In fact, UNICEF reported in September that 430,000 children are in need of such support immediately. The cost of failing to treat children suffering from Post-Traumatic Stress Disorder and Complex PTSD is far too high. Doctors point out that they can set broken bones, but when it comes to rebuilding someone’s psychological integrity, this is something else. “Israel and its supporters in the West don’t understand this,” they claim. “They’re creating psychological damage for these kids that will be with them for the rest of their lives and will be carried through the generations.”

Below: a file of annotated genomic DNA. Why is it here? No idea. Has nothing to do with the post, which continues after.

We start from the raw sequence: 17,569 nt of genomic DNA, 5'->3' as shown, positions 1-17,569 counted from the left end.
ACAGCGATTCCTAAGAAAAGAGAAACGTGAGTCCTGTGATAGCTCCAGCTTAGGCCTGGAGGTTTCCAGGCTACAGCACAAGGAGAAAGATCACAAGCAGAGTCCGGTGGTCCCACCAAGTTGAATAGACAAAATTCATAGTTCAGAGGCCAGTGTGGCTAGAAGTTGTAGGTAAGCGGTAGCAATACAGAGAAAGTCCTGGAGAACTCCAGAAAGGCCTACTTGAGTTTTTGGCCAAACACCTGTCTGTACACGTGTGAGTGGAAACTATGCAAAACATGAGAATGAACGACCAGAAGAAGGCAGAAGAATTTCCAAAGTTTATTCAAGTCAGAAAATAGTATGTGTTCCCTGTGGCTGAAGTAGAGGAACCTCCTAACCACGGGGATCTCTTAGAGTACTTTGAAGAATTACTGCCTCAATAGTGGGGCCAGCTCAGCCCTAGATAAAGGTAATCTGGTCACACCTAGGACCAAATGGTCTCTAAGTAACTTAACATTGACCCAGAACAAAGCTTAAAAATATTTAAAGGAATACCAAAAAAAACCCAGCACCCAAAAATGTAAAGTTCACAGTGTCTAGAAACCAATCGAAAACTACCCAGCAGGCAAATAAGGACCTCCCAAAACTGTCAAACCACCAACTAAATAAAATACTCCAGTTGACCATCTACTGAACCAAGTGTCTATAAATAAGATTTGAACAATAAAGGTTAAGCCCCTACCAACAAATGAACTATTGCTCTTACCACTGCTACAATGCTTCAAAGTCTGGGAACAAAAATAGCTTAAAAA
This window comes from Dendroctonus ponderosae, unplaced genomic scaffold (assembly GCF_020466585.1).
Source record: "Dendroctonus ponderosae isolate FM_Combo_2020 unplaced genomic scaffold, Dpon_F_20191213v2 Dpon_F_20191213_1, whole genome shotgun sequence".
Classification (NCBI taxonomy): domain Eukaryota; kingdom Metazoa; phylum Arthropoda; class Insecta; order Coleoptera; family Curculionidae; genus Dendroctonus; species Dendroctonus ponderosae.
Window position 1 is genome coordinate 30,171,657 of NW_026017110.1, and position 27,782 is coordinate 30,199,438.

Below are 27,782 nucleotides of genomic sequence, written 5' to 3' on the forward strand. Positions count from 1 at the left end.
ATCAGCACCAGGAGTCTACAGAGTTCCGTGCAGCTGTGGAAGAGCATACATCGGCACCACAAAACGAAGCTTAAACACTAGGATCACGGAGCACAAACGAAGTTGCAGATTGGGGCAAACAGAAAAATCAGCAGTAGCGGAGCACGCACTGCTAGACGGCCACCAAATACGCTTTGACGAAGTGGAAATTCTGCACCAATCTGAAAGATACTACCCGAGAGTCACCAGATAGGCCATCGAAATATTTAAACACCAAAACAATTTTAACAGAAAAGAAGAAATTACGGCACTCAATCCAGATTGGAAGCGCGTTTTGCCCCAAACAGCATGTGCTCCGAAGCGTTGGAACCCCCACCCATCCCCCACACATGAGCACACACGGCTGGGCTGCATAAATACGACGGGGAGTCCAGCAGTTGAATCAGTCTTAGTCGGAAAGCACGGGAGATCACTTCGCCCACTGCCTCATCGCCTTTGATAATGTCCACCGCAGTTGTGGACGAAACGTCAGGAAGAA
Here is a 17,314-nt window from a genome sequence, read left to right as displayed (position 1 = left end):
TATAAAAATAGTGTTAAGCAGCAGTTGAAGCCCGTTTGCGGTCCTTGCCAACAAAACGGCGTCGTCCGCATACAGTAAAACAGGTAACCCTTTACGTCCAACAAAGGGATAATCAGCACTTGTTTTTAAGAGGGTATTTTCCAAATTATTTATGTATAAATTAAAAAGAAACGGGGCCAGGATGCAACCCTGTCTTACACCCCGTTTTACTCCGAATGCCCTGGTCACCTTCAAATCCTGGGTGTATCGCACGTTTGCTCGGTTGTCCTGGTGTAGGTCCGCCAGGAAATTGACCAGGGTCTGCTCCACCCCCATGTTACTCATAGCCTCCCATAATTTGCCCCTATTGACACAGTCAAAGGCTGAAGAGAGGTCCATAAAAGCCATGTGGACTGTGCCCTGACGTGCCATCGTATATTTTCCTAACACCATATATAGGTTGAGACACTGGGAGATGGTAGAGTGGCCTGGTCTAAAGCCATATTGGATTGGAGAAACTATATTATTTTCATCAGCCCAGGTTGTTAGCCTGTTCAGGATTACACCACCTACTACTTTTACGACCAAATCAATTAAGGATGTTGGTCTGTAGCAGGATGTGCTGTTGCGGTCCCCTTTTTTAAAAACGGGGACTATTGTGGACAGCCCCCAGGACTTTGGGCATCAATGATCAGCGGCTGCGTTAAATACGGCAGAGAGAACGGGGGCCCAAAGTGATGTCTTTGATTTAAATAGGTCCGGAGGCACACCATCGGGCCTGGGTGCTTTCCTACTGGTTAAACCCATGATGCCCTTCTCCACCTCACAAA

Dr Lena Geha is a trauma expert at the Palestine Trauma Centre; she points out that there are nowhere near enough mental health facilities in Gaza to meet the growing demand for their services. “We can’t even help those with long-standing issues, let alone those who have been traumatised recently,” she insists. “That is even when they have the courage to overcome the stigma of mental health and seek psychological support.” Adding that Palestinian children are constantly traumatised as a direct result of Israel’s brutal policies, she points out that those in the Gaza Strip are exposed to more violence in their lifetime than any other people, any other children, anywhere in the world.